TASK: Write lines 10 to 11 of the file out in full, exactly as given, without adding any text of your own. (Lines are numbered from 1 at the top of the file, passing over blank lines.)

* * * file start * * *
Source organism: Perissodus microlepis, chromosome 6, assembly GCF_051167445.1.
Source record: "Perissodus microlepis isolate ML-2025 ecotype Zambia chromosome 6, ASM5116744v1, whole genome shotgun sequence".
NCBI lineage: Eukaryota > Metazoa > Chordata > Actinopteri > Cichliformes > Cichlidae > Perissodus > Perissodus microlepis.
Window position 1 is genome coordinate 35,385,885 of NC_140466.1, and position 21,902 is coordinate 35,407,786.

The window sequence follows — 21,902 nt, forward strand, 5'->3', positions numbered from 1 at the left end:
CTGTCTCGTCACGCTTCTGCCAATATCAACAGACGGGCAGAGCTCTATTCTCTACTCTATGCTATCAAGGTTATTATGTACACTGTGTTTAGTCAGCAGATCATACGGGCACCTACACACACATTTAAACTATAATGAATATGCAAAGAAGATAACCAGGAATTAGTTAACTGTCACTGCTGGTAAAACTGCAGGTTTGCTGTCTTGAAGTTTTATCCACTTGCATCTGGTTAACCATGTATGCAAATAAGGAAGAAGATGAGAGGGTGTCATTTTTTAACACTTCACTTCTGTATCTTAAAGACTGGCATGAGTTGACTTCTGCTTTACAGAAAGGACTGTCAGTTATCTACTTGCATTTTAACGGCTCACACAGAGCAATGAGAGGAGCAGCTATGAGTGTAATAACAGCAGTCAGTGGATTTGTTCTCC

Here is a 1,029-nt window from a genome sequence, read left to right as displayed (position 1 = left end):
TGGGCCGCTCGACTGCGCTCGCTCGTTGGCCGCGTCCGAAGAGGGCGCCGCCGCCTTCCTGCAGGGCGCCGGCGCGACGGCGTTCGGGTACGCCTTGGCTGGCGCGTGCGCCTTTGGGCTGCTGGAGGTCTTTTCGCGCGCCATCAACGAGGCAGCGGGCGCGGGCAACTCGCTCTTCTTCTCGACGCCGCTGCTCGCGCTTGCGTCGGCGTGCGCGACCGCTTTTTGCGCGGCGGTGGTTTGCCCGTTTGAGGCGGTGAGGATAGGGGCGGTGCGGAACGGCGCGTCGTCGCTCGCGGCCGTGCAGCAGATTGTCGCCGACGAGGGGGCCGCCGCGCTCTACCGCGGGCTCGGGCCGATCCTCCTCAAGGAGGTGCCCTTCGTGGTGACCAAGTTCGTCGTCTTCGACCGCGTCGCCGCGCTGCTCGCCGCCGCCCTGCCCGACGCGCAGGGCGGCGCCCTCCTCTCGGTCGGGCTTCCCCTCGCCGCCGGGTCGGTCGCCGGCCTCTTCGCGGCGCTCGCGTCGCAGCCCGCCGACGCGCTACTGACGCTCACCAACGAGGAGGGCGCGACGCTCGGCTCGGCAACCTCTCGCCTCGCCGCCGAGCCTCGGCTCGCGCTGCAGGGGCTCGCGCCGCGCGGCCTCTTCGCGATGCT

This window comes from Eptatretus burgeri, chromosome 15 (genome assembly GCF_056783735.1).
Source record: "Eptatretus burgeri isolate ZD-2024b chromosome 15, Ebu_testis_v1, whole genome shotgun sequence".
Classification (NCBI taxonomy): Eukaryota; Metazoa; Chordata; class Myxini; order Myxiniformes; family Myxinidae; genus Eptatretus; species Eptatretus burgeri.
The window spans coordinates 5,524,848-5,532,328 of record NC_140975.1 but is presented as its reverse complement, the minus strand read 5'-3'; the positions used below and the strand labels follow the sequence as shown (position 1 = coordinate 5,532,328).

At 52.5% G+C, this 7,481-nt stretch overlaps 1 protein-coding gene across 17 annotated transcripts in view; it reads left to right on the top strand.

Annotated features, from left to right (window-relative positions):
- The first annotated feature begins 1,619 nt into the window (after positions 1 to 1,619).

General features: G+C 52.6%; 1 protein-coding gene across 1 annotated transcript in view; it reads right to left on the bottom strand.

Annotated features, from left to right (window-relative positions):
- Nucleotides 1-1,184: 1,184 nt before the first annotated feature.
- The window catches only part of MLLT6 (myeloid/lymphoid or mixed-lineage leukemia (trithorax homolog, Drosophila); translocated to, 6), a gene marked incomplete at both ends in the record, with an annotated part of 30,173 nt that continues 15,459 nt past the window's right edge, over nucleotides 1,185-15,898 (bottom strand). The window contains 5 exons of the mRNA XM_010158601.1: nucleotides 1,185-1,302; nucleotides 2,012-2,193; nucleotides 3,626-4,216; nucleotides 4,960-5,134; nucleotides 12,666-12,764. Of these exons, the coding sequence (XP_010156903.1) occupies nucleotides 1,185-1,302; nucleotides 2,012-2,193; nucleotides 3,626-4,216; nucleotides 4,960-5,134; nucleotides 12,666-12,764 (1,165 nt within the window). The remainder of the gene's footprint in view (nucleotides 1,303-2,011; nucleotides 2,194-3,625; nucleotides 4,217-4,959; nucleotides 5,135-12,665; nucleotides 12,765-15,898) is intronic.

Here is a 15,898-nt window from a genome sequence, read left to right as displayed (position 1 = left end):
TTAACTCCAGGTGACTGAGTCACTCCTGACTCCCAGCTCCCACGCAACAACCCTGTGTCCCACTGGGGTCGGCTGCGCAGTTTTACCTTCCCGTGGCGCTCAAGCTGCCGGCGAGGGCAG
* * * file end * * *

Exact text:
Source record: "Eptatretus burgeri isolate ZD-2024b chromosome 15, Ebu_testis_v1, whole genome shotgun sequence".
Classification (NCBI taxonomy): Eukaryota; Metazoa; Chordata; class Myxini; order Myxiniformes; family Myxinidae; genus Eptatretus; species Eptatretus burgeri.